Garlic is a pungent vegetable used to flavor many savory recipes for Italian, Latino and Asian dishes.

Not common in English cooking until the last several decades, garlic is a staple in most Anglo-descendent homes today. Americans consume an average of 3 pounds each year, according to Sue Kovach Shuman’s Washington Post article “Cause for Concern in Chinese Bulbs?”

Shuman wrote, “Garlic is the United States’ biggest fresh-vegetable import from China, which sent us 138 million pounds of it worth more than $70 million last year. We also get small amounts from Mexico, Argentina and about 15 other countries.”

Some imported garlic products, like garlic powder, are suspected of containing arsenic, lead and sulfites, according to John Layous, of the Garlic Company in Bakersfield, Calif., in the Washington Post article. He supplies Costco, Sam’s Club and food-service companies.

Also in the Post article, Bill Christopher of Christopher Ranch in California admits to buying Chinese garlic, because it’s cheap, to use in sauces. Christopher says domestic garlic tastes better than imported.

Health benefits of garlic are unproven but from ancient times people have used garlic for medicine as well as food.

Understanding that domestic garlic is more expensive, grown on farms where workers are paid living wages instead of a couple of dollars a day, I want American-grown garlic. I’ll gladly pay more for an American product that is, I believe, safer, cleaner and better.

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Local farmers raise garlic. Tom Runyon has elephant garlic (really a member of the leek family). Elephant garlic is less pungent than regular.

Dana Phlegar has purple garlic.

A trip to local supermarkets just to scout for U.S.-grown garlic was informative to say the least. Sure enough, most garlic, packaged in netting or boxes, declared it to be a “Product of China.”

Kroger’s packaged garlic is marked “Product of USA.” Each bulb has little tentacles on the bottom. You can tell Chinese garlic from American by looking at the bottom of the bulb. Chinese garlic is smooth, with the roots cut off. Domestic garlic has little roots on the bottom.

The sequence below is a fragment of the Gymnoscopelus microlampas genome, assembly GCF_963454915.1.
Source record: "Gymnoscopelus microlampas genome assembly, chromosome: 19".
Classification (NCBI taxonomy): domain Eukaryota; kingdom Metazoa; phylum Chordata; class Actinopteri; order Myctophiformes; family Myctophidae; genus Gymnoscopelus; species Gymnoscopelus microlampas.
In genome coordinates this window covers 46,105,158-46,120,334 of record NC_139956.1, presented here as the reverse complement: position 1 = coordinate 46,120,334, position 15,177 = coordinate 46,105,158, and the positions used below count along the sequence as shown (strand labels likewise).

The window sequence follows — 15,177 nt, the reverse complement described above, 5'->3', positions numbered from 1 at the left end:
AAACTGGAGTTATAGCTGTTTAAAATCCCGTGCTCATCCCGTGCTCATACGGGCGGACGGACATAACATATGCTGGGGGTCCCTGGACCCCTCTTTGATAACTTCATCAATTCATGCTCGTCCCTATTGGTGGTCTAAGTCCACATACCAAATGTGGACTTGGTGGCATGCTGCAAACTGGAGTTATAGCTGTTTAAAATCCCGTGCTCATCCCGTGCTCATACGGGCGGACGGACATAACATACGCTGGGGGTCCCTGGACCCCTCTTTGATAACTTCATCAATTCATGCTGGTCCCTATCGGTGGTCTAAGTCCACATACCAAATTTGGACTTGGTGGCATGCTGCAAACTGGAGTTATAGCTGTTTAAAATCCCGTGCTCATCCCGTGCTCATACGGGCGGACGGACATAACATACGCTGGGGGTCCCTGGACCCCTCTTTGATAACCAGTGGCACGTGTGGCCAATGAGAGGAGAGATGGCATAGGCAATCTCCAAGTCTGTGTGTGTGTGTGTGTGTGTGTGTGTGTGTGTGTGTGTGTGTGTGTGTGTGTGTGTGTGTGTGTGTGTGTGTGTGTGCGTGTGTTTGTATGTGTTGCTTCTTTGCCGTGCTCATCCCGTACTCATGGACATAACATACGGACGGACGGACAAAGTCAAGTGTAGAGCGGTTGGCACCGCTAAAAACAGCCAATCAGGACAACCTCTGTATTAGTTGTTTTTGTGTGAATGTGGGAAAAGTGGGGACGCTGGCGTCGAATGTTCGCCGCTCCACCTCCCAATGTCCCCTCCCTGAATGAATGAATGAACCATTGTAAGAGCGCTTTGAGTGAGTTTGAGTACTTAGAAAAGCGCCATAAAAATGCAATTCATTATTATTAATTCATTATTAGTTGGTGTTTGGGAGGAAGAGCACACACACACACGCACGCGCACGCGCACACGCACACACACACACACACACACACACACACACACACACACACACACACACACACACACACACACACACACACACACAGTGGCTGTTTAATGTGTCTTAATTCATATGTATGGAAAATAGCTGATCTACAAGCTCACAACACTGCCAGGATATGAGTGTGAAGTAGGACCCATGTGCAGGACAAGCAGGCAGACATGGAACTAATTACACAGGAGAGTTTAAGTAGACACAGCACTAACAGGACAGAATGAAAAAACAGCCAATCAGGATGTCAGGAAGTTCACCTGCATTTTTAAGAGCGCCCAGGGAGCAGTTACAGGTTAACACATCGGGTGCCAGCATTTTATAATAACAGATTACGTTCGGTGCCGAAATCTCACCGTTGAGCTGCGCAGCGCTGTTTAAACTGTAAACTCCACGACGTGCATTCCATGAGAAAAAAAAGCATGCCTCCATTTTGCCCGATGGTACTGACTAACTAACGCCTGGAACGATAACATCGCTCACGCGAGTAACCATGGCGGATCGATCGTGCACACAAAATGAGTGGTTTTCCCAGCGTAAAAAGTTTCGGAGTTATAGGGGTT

Fresh garlic can be made safe by poaching. Drop the bulb in a pan of boiling water for a minute. Rinse in tap water and peel, chop, mince or mash as desired.

Reading labels is always a good suggestion. My jar of powdered garlic says it is a product of the U.S. and China. I had no clue. It is an American company label. I don’t intend to use it again. I’ll poach or roast and mince fresh homegrown garlic from now on instead of using prepared powdered or dehydrated garlic.

Companies in the U.S. and Canada import garlic (and other products) from China, India and other countries, use it as an ingredient in prepared foods and package the food using an American product label. This government allows American companies to claim a product as being from the U.S. when it may well be contaminated with an element from another country. Remember the toxins found in pet food and Chinese toothpaste.

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Roast garlic for garlic bread and other recipes. It is delicious roasted as well as safer.

Roasted Garlic

• Garlic bulbs, peeled

• 1 teaspoon peanut, extra virgin olive or canola oil per garlic clove (spoonful of melted butter is delicious also)

Preheat oven to 425 F.

Peel away papery skin. Slice off top pointy ends of bulb to expose pulp in cloves. Place each bulb bottom on a square of oiled aluminum foil. Drizzle oil over cloves on cut side. Fold foil over bulb and twist to seal.

Roast 45 minutes to an hour or until garlic is completely soft and lightly browned. Separate head into individual cloves. Squeeze a clove. Pulp should come out like toothpaste.

For great garlic bread, slice a French baguette horizontally in half. Spread with butter. Toast. While bread is still hot, squeeze garlic cloves on buttered side. Spread roasted garlic with a knife.

Store leftover garlic, and garlic-infused oil, in refrigerator.

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Notes of local interest:

Sam’s just received a case of nice choice grade, beef flank steaks. That cut of beef is hard to come by!

Food City opened a marvelous meat department. It has a great selection of beef, pork, lamb and poultry but most of all — fish! The selection includes gorgeous wild U.S. salmon, cod, rockfish, halibut, trout, almost anything you want. It’d be great if the store would stock West Virginia-farmed Arctic char. It is mild, medium-textured white fish with no chemicals or pollution warnings at all. It does not taste fishy. Even Husband Bob (no fish eater) likes it.

The Sugar Shak moved into Kim’s Restaurant on the corner of lower Mercer and 3rd Street. It’s a pleasant place for lunch.

Sister’s Coffee House moved up near the courthouse in Princeton, at 1606 West Main Street. The Sister’s folks have a knack for making comfortable, homey eating places.

Mercer County Tailgate Produce Market is in business every Wednesday and Saturday morning from 8 a.m. until the fresh produce is all sold. It is located at the parking lot of the Mercer County Technical Education Center. Come early. Someone will have fresh garlic. (FYI: Fresh garlic will last six months stored high and dry.)

Buy local produce. It helps our economy and can offer your family safer food.

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